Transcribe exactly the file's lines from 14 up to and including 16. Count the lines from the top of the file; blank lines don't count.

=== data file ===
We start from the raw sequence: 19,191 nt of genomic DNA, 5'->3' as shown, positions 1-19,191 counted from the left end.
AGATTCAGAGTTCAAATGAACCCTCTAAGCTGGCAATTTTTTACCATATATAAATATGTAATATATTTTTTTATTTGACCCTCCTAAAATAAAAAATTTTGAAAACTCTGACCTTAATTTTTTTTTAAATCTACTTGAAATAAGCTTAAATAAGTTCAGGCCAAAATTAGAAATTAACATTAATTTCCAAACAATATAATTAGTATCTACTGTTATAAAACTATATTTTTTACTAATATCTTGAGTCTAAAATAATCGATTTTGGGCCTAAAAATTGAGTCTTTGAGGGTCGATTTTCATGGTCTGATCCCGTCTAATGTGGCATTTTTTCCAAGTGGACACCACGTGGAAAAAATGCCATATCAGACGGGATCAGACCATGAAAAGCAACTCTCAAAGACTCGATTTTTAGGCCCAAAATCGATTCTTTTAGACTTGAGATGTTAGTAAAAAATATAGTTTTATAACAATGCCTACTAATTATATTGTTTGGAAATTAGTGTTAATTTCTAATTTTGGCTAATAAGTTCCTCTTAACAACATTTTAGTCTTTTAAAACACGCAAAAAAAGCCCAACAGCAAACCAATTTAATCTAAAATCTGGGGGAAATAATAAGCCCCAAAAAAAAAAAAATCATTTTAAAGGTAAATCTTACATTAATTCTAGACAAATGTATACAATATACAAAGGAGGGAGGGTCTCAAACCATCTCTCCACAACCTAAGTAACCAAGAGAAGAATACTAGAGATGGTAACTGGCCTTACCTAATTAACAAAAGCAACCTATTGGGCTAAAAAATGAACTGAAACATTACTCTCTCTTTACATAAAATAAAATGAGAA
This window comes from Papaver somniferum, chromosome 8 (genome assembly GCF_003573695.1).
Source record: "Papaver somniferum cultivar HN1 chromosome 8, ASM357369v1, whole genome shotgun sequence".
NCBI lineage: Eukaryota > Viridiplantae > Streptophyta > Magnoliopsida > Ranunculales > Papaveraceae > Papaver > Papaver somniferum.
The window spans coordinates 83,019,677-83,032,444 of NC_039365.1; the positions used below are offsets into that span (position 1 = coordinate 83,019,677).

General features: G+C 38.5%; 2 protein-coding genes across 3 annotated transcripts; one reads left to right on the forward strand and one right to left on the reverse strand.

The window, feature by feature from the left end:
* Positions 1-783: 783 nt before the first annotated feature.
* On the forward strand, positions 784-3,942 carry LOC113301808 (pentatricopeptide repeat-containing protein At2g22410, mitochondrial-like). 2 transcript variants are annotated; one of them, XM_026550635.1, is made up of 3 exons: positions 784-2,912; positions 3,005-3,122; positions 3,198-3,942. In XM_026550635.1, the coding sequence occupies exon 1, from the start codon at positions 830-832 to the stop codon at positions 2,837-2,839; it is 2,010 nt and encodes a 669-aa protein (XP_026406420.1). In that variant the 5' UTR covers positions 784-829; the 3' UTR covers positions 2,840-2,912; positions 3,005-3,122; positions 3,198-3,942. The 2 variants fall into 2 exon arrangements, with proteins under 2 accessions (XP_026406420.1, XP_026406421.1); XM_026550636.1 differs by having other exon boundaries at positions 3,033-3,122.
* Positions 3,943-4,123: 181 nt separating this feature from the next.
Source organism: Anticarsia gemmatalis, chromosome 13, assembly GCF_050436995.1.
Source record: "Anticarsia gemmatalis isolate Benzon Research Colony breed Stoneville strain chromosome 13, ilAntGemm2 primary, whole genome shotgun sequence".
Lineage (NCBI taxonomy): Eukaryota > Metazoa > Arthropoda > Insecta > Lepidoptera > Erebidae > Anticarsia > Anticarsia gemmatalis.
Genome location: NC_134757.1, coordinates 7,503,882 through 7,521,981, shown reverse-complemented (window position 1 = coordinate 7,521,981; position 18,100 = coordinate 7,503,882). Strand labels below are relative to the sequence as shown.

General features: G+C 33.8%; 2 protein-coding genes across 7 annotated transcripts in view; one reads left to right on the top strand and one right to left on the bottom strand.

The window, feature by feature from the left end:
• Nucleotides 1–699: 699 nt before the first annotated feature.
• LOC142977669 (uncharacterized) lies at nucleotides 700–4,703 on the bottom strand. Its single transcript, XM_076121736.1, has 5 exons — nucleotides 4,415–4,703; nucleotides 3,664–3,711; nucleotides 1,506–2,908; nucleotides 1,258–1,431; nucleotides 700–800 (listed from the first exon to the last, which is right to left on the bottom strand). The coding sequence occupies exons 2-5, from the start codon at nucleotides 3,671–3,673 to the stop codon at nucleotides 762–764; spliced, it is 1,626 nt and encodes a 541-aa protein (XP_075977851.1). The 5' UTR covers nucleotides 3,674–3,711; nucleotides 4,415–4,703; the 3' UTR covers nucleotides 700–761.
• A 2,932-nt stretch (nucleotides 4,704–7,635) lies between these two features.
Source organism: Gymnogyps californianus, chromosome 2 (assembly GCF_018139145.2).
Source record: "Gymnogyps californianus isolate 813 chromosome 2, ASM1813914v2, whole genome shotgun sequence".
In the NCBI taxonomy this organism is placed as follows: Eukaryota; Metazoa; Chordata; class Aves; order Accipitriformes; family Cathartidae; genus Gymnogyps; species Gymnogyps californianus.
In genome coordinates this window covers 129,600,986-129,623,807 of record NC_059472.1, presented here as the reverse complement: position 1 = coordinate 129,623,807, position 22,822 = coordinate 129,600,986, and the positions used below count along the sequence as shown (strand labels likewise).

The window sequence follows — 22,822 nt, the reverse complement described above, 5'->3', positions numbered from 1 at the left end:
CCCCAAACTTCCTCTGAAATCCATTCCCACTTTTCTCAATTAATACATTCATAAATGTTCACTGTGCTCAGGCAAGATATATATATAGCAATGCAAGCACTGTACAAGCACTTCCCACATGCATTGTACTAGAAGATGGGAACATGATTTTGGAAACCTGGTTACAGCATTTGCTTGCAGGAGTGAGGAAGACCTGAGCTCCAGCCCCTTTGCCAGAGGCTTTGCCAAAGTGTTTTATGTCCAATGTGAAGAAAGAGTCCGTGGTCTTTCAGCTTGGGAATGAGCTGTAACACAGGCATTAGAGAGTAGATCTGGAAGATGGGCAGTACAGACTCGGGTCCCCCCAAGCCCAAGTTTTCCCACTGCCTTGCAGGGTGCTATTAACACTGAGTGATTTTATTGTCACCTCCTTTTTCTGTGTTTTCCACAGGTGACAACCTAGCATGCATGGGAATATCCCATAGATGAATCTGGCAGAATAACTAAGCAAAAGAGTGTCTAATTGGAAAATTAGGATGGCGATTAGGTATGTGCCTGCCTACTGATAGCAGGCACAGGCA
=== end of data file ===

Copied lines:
Lineage (NCBI taxonomy): Eukaryota > Metazoa > Arthropoda > Insecta > Lepidoptera > Erebidae > Anticarsia > Anticarsia gemmatalis.
Genome location: NC_134757.1, coordinates 7,503,882 through 7,521,981, shown reverse-complemented (window position 1 = coordinate 7,521,981; position 18,100 = coordinate 7,503,882). Strand labels below are relative to the sequence as shown.

General features: G+C 33.8%; 2 protein-coding genes across 7 annotated transcripts in view; one reads left to right on the top strand and one right to left on the bottom strand.